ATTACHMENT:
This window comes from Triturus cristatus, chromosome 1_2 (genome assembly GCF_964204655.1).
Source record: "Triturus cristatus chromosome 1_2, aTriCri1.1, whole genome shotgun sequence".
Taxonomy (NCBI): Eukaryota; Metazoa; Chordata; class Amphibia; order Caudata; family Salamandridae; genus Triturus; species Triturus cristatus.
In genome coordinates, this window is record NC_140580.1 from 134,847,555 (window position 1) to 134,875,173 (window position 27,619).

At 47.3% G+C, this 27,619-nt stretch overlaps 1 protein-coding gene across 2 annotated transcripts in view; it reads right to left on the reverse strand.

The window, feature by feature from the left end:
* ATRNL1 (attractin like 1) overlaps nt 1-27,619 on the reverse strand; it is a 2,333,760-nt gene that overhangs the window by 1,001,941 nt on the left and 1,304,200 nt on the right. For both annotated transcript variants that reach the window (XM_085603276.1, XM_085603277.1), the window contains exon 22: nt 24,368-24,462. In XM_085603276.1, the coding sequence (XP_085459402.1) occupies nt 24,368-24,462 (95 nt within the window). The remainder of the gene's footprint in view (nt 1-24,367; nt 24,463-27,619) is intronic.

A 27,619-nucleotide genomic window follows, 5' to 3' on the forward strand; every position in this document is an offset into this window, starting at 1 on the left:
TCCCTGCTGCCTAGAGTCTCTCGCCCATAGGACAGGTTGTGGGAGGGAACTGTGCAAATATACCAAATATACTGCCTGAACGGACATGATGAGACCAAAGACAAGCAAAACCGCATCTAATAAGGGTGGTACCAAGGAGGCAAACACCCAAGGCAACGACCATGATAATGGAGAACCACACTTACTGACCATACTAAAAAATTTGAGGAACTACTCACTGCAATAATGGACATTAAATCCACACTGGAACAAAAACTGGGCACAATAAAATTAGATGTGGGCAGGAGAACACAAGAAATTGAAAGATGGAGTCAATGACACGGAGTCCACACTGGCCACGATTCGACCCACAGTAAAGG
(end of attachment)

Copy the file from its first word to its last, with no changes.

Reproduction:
This window comes from Triturus cristatus, chromosome 1_2 (genome assembly GCF_964204655.1).
Source record: "Triturus cristatus chromosome 1_2, aTriCri1.1, whole genome shotgun sequence".
Taxonomy (NCBI): Eukaryota; Metazoa; Chordata; class Amphibia; order Caudata; family Salamandridae; genus Triturus; species Triturus cristatus.
In genome coordinates, this window is record NC_140580.1 from 134,847,555 (window position 1) to 134,875,173 (window position 27,619).

At 47.3% G+C, this 27,619-nt stretch overlaps 1 protein-coding gene across 2 annotated transcripts in view; it reads right to left on the reverse strand.

The window, feature by feature from the left end:
* ATRNL1 (attractin like 1) overlaps nt 1-27,619 on the reverse strand; it is a 2,333,760-nt gene that overhangs the window by 1,001,941 nt on the left and 1,304,200 nt on the right. For both annotated transcript variants that reach the window (XM_085603276.1, XM_085603277.1), the window contains exon 22: nt 24,368-24,462. In XM_085603276.1, the coding sequence (XP_085459402.1) occupies nt 24,368-24,462 (95 nt within the window). The remainder of the gene's footprint in view (nt 1-24,367; nt 24,463-27,619) is intronic.

A 27,619-nucleotide genomic window follows, 5' to 3' on the forward strand; every position in this document is an offset into this window, starting at 1 on the left:
TCCCTGCTGCCTAGAGTCTCTCGCCCATAGGACAGGTTGTGGGAGGGAACTGTGCAAATATACCAAATATACTGCCTGAACGGACATGATGAGACCAAAGACAAGCAAAACCGCATCTAATAAGGGTGGTACCAAGGAGGCAAACACCCAAGGCAACGACCATGATAATGGAGAACCACACTTACTGACCATACTAAAAAATTTGAGGAACTACTCACTGCAATAATGGACATTAAATCCACACTGGAACAAAAACTGGGCACAATAAAATTAGATGTGGGCAGGAGAACACAAGAAATTGAAAGATGGAGTCAATGACACGGAGTCCACACTGGCCACGATTCGACCCACAGTAAAGG